The Creative EP-3NC are active noise cancelling headphones, claiming to be able to cancel up to 90% of ambient noise. They are pitched at travellers who want to enjoy their music, without having the drone of aircraft engines marring the experience.
The EP-3NC are of the in-ear variety, so right from the off they offer a degree of noise isolation by providing a physical barrier. Three silicone tips are provided to get a good fit. Unusually we found the best fit was achieved with the largest size, as the tips are a little thin in their construction. More sturdy tips would have provided a better result in our opinion.
The EP-3NC actively monitor external noise and work to counter that noise. To do so you'll need to insert the included AAA battery into the control housing on the cable. It's quite a bulky lump overall, but does come with a clip so it can be secured to clothing to reduce cable swing and avoiding the headphones being pulled out of your ears.
The control housing features a power switch so you can engage noise cancellation, or switch it off. The battery life is rated at 100 hours and in all fairness, you don't need to be cancelling noise when you are not in a noisy environment. A monitor button cuts out the music, so you can hear what is going on around you, giving you a chance to order from the air steward or listen to the station announcements on the train.
With noise cancellation switched off, the headphones still function as normal, so even if the battery does go flat, you're not left with no tunes. In the box you also get a leatherette case and double adapter for use on some aircraft.
A minor pedantic point is that the cable is rather thick so it doesn't lie as naturally across your clothes or body as you might wish. We found that once clipped on, the section of cable above the control housing was poking us in the face and refused to be tamed by tucking it sensibly under a collar.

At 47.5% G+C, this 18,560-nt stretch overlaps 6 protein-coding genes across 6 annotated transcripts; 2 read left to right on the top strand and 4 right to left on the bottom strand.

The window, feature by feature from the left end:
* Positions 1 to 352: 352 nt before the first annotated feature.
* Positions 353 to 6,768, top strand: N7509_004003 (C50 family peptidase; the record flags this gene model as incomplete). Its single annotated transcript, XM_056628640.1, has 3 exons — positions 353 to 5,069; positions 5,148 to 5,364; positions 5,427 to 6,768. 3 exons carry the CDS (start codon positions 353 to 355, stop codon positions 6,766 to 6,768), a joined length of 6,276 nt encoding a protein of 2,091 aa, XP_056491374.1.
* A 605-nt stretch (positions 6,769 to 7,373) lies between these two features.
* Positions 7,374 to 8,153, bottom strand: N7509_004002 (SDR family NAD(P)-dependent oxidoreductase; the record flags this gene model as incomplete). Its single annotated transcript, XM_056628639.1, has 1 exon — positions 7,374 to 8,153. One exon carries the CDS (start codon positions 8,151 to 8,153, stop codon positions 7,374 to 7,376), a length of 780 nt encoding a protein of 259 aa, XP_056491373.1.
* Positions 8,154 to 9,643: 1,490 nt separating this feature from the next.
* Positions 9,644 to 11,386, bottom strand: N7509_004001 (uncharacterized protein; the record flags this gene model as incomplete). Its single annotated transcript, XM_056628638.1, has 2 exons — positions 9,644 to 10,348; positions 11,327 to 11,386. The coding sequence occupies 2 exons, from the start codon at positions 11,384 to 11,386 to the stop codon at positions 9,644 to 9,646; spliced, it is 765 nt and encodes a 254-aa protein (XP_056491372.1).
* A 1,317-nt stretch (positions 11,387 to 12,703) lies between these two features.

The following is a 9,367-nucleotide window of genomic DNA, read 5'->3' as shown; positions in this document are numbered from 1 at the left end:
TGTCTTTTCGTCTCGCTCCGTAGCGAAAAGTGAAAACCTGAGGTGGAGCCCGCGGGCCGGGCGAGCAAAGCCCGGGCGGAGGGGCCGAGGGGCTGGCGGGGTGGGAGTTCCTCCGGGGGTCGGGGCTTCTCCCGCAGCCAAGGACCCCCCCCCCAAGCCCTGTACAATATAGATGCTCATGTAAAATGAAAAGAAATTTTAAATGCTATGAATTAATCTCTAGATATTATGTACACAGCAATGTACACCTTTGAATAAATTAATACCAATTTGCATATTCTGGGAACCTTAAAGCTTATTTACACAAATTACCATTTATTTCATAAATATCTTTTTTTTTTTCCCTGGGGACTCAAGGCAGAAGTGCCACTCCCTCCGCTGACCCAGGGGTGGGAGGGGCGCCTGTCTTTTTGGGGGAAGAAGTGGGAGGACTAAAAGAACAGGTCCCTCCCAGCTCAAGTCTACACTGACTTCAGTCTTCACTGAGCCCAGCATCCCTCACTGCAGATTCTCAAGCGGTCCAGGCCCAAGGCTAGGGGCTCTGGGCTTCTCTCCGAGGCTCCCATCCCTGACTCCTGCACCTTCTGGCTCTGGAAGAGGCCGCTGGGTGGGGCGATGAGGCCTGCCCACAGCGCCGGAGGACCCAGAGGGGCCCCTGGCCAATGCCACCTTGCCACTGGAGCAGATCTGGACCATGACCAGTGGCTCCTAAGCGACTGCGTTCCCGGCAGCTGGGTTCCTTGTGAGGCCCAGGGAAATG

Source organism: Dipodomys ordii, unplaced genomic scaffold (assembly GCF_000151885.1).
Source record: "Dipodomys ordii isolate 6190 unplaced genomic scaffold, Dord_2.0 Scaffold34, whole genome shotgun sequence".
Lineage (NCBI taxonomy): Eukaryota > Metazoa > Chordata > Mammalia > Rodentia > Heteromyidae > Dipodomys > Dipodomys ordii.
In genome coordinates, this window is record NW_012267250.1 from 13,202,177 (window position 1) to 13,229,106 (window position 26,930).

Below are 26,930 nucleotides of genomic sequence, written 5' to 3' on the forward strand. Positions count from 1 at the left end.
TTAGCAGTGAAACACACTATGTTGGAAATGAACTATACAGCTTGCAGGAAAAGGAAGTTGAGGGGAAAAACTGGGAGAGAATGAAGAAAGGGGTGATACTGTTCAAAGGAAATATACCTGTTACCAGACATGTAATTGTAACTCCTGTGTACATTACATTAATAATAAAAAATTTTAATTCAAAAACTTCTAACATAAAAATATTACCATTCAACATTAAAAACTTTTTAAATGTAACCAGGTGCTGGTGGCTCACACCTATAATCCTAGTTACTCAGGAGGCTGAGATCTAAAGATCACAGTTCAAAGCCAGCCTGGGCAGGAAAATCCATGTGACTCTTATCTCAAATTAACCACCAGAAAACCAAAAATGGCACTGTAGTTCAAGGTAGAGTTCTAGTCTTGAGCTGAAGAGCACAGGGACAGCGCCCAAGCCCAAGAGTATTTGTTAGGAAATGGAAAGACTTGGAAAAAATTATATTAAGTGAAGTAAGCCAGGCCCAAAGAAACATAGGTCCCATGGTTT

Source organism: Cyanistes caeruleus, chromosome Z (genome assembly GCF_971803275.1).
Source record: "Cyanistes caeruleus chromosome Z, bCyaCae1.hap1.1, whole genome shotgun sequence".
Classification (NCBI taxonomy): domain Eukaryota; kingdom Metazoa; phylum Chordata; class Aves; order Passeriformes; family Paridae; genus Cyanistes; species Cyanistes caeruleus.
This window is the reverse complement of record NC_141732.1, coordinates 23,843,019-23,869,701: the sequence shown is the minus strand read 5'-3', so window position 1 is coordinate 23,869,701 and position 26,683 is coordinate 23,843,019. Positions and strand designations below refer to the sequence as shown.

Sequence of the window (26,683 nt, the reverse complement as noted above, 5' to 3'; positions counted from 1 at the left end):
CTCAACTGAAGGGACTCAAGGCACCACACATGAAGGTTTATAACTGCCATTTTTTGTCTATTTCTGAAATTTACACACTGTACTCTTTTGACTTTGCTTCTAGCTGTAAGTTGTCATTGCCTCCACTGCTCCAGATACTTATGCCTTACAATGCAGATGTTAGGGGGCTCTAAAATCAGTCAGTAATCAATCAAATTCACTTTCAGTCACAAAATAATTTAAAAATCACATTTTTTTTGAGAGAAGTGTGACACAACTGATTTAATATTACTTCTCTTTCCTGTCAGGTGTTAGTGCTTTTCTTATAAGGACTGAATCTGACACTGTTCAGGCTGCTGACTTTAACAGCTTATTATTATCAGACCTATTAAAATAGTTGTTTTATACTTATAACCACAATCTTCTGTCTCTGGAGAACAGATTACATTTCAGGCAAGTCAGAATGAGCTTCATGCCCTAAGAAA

For those interested in the technobabble, the EP-3NC has external mics that listen to environmental noise and produce a sound in the exact opposite phase to cancel it out. The noise cancellation can cause some unusual sensations as the pressure changes in your ears, but it isn't as severe as some noise cancellation devices. It effectively cuts at a range of background noises; we found it most effective against the persistent hissy types, like constant train noises. You'll still hear background noise, but you won't have to adjust the volume of the music.
The performance of the headphones is also good, so you don't lose out for the inclusion of noise cancellation. There is plenty of bass on offer, giving the EP-3NC headphones a rich sound, great for everyday pop, rock or dance music, but can be a little blunt for dealing with the mid and higher ranges you'd want to get the most out of your classical music collection. The noise cancellation will clip some of the higher tones. This doesn't really matter for your pop music but if your main interest in orchestral, you might find some of the finer details don't make it through.
Noise cancelling headphones have proved popular with travellers who don't want to be constantly turning the volume up to still hear their music. We tested the EP-3NC on over- and underground trains in London and were impressed with the results. Without having the volume too high, we could happily ride the Tube without changing the volume.
We also liked the sound of these headphones, but the bassy noise won't be to everyone's taste: for some we suspect it will dull the brighter elements of their music too much. The asking price of £89.99 is not to be sniffed at either: it falls right into the ball park of some vary capable headphones.
The battery housing is a little bulky and the cable a little too stiff for our liking, but as a compact pair of noise cancelling headphones, they’ve found their way into our travel bag.